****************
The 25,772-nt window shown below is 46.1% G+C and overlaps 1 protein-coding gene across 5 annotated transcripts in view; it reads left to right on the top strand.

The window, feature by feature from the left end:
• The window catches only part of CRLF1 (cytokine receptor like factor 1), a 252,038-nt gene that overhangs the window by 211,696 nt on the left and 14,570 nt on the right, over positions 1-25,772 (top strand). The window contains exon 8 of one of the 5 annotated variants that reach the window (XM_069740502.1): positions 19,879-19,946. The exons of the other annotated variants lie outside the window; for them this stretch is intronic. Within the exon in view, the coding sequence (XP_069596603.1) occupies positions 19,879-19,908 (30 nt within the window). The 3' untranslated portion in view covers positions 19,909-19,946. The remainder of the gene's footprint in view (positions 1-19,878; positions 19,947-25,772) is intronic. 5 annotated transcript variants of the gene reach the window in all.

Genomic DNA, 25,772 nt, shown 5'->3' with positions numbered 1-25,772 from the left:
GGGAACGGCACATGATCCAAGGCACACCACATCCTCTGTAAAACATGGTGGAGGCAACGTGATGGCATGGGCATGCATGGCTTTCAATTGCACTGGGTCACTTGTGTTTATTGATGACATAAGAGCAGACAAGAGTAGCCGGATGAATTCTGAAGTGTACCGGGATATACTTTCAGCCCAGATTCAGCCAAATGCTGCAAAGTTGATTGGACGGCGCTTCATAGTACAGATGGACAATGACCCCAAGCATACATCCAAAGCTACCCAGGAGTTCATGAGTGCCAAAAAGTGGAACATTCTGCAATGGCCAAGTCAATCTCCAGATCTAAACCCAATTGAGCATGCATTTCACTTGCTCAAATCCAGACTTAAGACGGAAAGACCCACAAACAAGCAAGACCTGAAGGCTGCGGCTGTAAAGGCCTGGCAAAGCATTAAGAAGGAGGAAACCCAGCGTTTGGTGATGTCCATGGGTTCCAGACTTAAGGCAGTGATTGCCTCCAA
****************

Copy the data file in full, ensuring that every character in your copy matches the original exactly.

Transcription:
The 25,772-nt window shown below is 46.1% G+C and overlaps 1 protein-coding gene across 5 annotated transcripts in view; it reads left to right on the top strand.

The window, feature by feature from the left end:
• The window catches only part of CRLF1 (cytokine receptor like factor 1), a 252,038-nt gene that overhangs the window by 211,696 nt on the left and 14,570 nt on the right, over positions 1-25,772 (top strand). The window contains exon 8 of one of the 5 annotated variants that reach the window (XM_069740502.1): positions 19,879-19,946. The exons of the other annotated variants lie outside the window; for them this stretch is intronic. Within the exon in view, the coding sequence (XP_069596603.1) occupies positions 19,879-19,908 (30 nt within the window). The 3' untranslated portion in view covers positions 19,909-19,946. The remainder of the gene's footprint in view (positions 1-19,878; positions 19,947-25,772) is intronic. 5 annotated transcript variants of the gene reach the window in all.

Genomic DNA, 25,772 nt, shown 5'->3' with positions numbered 1-25,772 from the left:
GGGAACGGCACATGATCCAAGGCACACCACATCCTCTGTAAAACATGGTGGAGGCAACGTGATGGCATGGGCATGCATGGCTTTCAATTGCACTGGGTCACTTGTGTTTATTGATGACATAAGAGCAGACAAGAGTAGCCGGATGAATTCTGAAGTGTACCGGGATATACTTTCAGCCCAGATTCAGCCAAATGCTGCAAAGTTGATTGGACGGCGCTTCATAGTACAGATGGACAATGACCCCAAGCATACATCCAAAGCTACCCAGGAGTTCATGAGTGCCAAAAAGTGGAACATTCTGCAATGGCCAAGTCAATCTCCAGATCTAAACCCAATTGAGCATGCATTTCACTTGCTCAAATCCAGACTTAAGACGGAAAGACCCACAAACAAGCAAGACCTGAAGGCTGCGGCTGTAAAGGCCTGGCAAAGCATTAAGAAGGAGGAAACCCAGCGTTTGGTGATGTCCATGGGTTCCAGACTTAAGGCAGTGATTGCCTCCAA